An abstract photograph may isolate a fragment of a natural scene to remove the viewer’s inherent context, may be purposefully staged to create an unreal appearance from real objects, or may involve the use of color, light, shadow, texture, shape, and or form to convey a feeling, sensation, or thought.
Rather than attempting to provide an accurate depiction of a visual reality, abstract art achieves its effect through the use of shapes, colors, forms, and gestural marks.
Separating or withdrawing anything from something else is what the word abstract means. The observer is invited to linger over the minutiae in this abstract nature photography.
They defy the visual clichés that make nature photography relaxing but also boring and predictable. These paintings will look great in any room of the house as a wall hanging. A message, a notion, or something is present in good abstract art. Even if the technique appears to be chaotic and unplanned, it comes from a place of deep thought and significance. All of the great abstract painters, including Rothko, Matisse, Pollock, and de Kooning, work with the same reality.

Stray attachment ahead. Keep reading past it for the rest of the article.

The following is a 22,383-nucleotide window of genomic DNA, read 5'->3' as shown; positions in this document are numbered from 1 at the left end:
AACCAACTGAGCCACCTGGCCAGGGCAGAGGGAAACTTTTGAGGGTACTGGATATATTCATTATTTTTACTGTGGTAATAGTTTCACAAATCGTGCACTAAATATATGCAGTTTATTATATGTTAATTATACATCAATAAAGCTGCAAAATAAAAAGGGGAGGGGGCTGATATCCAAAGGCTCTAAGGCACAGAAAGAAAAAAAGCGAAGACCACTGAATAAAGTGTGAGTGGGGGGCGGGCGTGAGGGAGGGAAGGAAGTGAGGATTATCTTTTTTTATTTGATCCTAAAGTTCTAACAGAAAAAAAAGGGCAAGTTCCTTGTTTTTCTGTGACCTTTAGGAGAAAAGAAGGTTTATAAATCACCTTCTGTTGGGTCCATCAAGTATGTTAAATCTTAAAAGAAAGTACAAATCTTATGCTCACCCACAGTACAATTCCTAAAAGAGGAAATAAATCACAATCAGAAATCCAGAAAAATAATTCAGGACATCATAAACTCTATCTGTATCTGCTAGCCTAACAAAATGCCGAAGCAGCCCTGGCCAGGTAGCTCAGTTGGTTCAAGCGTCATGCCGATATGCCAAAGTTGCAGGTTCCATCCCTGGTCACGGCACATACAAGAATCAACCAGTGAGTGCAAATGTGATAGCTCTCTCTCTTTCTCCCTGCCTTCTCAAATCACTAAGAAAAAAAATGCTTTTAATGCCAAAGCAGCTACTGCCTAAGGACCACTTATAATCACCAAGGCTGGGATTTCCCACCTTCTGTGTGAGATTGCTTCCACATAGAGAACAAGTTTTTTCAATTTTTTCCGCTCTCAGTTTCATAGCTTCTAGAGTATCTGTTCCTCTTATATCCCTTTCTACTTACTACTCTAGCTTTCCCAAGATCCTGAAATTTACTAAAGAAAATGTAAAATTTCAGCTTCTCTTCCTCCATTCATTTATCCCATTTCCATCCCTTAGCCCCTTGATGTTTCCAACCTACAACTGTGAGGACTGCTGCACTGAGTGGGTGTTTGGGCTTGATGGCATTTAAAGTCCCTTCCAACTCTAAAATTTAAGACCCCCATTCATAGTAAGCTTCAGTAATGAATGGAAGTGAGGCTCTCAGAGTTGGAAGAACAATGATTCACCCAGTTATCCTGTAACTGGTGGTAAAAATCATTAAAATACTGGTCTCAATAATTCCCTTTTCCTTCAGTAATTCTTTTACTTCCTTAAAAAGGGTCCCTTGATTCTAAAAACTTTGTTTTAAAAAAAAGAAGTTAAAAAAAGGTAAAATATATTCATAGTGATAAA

Abstract art examines non-objective creative components such as shape, form, colour, and line rather than the accurate depiction or realistic reproduction of an item. Artists have employed abstract approaches to investigate themes beyond the canvas and our physical reality.
Abstract art has a particular voice that piques interest, allowing both artists and viewers to express themselves freely. It has a structure made up of six key elements: colour, shape, form, texture, line, and value, despite its chaotic and spontaneous look.
All the photos and text in this post are copyright of Renjith S Pillai, Kollam Kerala, Creative Hut Institute of Photography. Their reproduction, full or part, is forbidden without the explicit approval of the rightful owners.